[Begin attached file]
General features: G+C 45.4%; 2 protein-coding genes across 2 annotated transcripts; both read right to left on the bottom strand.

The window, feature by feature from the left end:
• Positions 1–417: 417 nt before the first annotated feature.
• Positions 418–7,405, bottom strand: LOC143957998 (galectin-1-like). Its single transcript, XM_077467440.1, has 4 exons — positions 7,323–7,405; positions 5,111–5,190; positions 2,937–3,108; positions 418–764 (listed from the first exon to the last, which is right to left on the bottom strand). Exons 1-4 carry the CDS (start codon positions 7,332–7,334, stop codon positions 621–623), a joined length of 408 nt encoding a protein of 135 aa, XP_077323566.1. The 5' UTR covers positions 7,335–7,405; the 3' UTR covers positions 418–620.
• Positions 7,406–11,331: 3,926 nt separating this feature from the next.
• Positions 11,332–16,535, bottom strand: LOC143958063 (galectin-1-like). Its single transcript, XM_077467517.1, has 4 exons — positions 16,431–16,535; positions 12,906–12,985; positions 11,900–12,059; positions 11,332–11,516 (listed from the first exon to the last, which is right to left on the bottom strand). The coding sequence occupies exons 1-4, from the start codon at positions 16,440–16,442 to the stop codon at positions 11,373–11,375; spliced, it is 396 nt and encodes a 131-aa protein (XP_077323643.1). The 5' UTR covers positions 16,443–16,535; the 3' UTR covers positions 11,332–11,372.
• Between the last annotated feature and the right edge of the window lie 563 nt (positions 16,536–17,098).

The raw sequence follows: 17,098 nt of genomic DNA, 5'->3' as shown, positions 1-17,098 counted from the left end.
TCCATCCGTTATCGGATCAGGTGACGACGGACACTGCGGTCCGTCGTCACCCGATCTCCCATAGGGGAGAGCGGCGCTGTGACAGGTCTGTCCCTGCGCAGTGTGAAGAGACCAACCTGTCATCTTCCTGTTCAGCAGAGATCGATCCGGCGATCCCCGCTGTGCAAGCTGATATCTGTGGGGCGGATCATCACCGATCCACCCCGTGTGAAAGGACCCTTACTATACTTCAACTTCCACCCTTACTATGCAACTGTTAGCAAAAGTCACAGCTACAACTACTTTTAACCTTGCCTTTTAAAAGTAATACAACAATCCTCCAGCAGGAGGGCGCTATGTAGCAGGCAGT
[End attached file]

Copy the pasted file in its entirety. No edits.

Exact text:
General features: G+C 45.4%; 2 protein-coding genes across 2 annotated transcripts; both read right to left on the bottom strand.

The window, feature by feature from the left end:
• Positions 1–417: 417 nt before the first annotated feature.
• Positions 418–7,405, bottom strand: LOC143957998 (galectin-1-like). Its single transcript, XM_077467440.1, has 4 exons — positions 7,323–7,405; positions 5,111–5,190; positions 2,937–3,108; positions 418–764 (listed from the first exon to the last, which is right to left on the bottom strand). Exons 1-4 carry the CDS (start codon positions 7,332–7,334, stop codon positions 621–623), a joined length of 408 nt encoding a protein of 135 aa, XP_077323566.1. The 5' UTR covers positions 7,335–7,405; the 3' UTR covers positions 418–620.
• Positions 7,406–11,331: 3,926 nt separating this feature from the next.
• Positions 11,332–16,535, bottom strand: LOC143958063 (galectin-1-like). Its single transcript, XM_077467517.1, has 4 exons — positions 16,431–16,535; positions 12,906–12,985; positions 11,900–12,059; positions 11,332–11,516 (listed from the first exon to the last, which is right to left on the bottom strand). The coding sequence occupies exons 1-4, from the start codon at positions 16,440–16,442 to the stop codon at positions 11,373–11,375; spliced, it is 396 nt and encodes a 131-aa protein (XP_077323643.1). The 5' UTR covers positions 16,443–16,535; the 3' UTR covers positions 11,332–11,372.
• Between the last annotated feature and the right edge of the window lie 563 nt (positions 16,536–17,098).

The raw sequence follows: 17,098 nt of genomic DNA, 5'->3' as shown, positions 1-17,098 counted from the left end.
TCCATCCGTTATCGGATCAGGTGACGACGGACACTGCGGTCCGTCGTCACCCGATCTCCCATAGGGGAGAGCGGCGCTGTGACAGGTCTGTCCCTGCGCAGTGTGAAGAGACCAACCTGTCATCTTCCTGTTCAGCAGAGATCGATCCGGCGATCCCCGCTGTGCAAGCTGATATCTGTGGGGCGGATCATCACCGATCCACCCCGTGTGAAAGGACCCTTACTATACTTCAACTTCCACCCTTACTATGCAACTGTTAGCAAAAGTCACAGCTACAACTACTTTTAACCTTGCCTTTTAAAAGTAATACAACAATCCTCCAGCAGGAGGGCGCTATGTAGCAGGCAGT